He came in for a treat which gave me the chance to do a quick body check, running my hands along his body for anything unusual like a swelling, a bite mark or scratch but found nothing.

Poop Problem
If one or several of the organs in your cat’s digestive tract become inflamed, they will experience digestive discomfort and their food could be irritating their system….. [Common Cat Digestive Problems)

Royal Canin

Toulouse seemed to be happy in himself as the day went on, he wanted supper and enjoyed a few treats before bedtime.

But things became a little more serious overnight.

Twice during the night Toulouse yowled rather sadly and I gave him one of his favourite Puree Kisses with .4 of Meloxicam. At this point cat dad and I decided we needed to call the vet when they opened the following morning. This was very out of character.

  • For anyone who has not dealt with an unfamiliar infection of any kind, working out what is wrong with expert help is essential.

Cats Hide Their Symptoms

For less experienced cat owners, remember cats are great at pretending they are well, even if they are in pain.

Cats are resilient and astonishingly good at hiding any kind of discomfort. This is a cause of frustration for every cat lover not just new cat families .

Something is Wrong But What?

I rang the veterinary surgery and explained Toulouse’s symptoms and behaviour. They immediately asked us to bring him down and leave him at the surgery for the day for observation and treatment.

I realised that Toulouse was not well but I had no idea what was wrong and, at this early stage, it could have been a bladder infection or ‘poop’ issue. I have included a quote/link on basic digestive issues, in case your cat goes the ‘poop route’, as well as a link from a trusted British site that briefly outlines urinary problems in cats.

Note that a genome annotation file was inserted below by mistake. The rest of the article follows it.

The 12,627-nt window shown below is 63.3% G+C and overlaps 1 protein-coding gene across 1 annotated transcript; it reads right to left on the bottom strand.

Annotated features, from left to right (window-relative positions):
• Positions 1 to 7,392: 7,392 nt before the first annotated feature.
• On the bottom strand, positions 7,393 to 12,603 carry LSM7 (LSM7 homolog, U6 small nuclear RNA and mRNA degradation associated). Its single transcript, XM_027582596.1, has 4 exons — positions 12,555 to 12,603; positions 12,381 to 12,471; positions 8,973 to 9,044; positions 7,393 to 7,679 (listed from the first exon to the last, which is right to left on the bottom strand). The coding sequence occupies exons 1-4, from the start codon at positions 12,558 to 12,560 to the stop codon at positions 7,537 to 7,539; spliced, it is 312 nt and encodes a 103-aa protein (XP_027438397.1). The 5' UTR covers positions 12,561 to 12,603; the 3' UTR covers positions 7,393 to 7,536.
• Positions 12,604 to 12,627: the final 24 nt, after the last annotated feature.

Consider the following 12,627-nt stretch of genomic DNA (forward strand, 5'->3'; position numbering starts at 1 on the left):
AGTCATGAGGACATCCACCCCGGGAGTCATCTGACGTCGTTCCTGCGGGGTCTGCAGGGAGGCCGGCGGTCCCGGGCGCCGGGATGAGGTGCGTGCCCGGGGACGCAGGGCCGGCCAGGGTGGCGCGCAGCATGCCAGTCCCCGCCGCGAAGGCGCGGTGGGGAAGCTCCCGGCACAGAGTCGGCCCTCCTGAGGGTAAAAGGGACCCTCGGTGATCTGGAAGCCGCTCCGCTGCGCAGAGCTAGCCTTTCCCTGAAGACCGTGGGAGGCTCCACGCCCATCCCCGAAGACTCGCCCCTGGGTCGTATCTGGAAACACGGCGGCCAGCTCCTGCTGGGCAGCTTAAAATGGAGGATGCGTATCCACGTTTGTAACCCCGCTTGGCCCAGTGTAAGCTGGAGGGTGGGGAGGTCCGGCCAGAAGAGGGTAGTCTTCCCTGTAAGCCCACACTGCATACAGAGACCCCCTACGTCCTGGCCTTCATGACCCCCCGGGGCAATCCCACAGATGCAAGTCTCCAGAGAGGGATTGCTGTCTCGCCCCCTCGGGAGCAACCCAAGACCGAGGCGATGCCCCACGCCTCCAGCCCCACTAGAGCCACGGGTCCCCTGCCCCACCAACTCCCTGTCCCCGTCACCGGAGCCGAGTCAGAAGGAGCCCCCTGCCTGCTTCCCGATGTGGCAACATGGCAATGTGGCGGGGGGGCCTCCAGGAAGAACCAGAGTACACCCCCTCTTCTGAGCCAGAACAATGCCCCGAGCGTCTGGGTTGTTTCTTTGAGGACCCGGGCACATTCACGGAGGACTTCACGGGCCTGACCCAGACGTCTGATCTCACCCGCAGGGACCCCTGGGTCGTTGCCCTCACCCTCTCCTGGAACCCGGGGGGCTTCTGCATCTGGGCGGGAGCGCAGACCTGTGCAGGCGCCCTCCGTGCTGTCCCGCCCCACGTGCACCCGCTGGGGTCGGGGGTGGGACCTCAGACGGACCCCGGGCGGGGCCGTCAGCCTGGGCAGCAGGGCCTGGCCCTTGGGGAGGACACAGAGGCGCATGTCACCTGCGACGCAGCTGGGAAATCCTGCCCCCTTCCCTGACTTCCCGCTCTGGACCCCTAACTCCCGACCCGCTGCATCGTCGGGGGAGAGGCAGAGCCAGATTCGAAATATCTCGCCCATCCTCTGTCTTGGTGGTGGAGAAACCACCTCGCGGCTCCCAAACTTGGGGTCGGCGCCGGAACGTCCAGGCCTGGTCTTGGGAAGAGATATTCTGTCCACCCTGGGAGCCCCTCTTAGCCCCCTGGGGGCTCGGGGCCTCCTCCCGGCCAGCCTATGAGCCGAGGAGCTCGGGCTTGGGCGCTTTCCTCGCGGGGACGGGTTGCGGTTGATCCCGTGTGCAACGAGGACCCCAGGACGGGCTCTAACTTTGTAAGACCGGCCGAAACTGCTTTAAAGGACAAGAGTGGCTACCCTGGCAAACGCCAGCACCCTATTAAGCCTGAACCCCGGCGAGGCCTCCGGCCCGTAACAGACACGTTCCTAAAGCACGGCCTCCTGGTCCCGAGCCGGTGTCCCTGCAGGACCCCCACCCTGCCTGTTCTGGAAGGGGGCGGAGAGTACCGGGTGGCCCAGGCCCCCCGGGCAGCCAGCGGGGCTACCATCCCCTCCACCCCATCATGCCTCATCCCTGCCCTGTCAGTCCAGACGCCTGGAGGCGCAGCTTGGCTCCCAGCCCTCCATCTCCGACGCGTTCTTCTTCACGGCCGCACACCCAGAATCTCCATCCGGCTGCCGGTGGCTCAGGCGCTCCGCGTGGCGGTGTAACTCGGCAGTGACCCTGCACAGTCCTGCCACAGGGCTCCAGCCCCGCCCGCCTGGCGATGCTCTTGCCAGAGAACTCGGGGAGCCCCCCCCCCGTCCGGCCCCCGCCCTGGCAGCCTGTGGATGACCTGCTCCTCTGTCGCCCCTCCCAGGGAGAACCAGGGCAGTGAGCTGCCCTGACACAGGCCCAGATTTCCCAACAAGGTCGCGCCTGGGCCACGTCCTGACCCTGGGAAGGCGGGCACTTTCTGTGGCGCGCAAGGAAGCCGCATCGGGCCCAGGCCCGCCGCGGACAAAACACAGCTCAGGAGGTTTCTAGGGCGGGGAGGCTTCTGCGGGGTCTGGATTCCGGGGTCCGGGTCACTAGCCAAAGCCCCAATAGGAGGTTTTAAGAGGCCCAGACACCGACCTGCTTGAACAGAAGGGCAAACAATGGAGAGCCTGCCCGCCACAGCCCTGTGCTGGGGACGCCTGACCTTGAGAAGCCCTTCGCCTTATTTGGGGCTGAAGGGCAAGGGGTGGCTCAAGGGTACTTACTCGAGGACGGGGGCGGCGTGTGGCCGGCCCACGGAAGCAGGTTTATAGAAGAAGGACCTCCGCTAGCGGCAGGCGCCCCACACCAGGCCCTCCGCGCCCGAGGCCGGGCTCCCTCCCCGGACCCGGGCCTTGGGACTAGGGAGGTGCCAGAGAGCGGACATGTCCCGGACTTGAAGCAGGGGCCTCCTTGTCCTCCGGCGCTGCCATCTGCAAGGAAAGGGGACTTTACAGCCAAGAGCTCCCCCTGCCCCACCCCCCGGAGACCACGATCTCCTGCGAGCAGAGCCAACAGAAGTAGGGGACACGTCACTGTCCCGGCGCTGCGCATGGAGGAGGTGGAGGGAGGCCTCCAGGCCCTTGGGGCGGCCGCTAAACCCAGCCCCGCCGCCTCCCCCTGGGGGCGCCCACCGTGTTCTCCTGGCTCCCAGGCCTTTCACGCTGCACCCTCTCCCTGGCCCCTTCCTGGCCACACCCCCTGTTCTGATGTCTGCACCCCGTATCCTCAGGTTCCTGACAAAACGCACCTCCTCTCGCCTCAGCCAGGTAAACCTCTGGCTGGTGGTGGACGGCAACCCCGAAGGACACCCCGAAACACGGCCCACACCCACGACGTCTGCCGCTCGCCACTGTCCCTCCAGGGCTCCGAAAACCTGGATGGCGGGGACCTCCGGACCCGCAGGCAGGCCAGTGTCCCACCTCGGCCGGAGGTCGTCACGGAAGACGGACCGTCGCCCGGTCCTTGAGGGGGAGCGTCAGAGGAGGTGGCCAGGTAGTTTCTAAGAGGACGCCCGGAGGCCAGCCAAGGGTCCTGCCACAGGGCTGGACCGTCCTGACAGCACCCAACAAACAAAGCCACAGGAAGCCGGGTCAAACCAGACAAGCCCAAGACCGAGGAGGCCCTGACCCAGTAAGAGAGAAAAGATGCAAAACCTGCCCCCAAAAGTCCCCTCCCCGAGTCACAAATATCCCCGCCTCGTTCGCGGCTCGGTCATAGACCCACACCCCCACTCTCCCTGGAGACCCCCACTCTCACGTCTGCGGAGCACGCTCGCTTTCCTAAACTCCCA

• TIP If you are in any doubt about your cat’s health, don’t Google symptoms and panic about what you might read. Contact your vet for advice you can trust and a diagnosis you can work with.
Tabby cat playing

A Vet Visit and Toulouse Diagnosis

As with our visit, yours will begin with an examination of your cat and the vet will take note of any thing you can report. If worries about ‘what’ and ‘when’ details vanish from your mind make a note or add it to a smartphone note app like I did for Toulouse:

  • cat spent a long time in the litter tray – Thu
  • not sure if its a pee or poop thing
  • can’t feel and bumps or scratches
  • Unhappy yowling in night – Thu night

It turned out that Toulouse was blocked and could not pee. He was sedated and the blockage removed. After the very quick surgery he was put on a drip to hydrate him.

Toulouse was collected later in the afternoon by cat dad and brought home. He was happy to be back in familiar surroundings but did not really settle until I arrived home from teaching a student and made a gentle fuss on our ‘poor boy’.

To help recovery, the vet recommend that Toulouse be put on a restricted diet of urinary food (Royal Canin and Hill’s) for at least the next six weeks when he has his next check up. From here we only have to convince him that urinary food is the world’s best cat food….


If you are in any doubt about your cat and a possible health issue contact your veterinarian. If we’d have left Toulouse a day or more his discomfort would have got much worse. Imagine not being able to go to the toilet, much as you wanted to,

Never dismiss a niggling worry about something new or unfamiliar. Your cat will thank you, even if they hate going to the vet.

Cat Health Online Support

If your diagnosis is something more challenging than Toulouse’s bladder problems you will find that there are established groups and web sites online. Never be afraid to ask for help.

Some are whole web sites devoted to feline medical conditions as well as Facebook (FB) groups. FB groups have a lot of cat owners who pool knowledge, experience and support.

boxes and tins of cat food in a pile
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Wellington Zoo’s Baby Giraffe Nia

Camera outline on a plain background

Today, as promised last week, some sweet captures of Wellington Zoo’s baby giraffe Nia.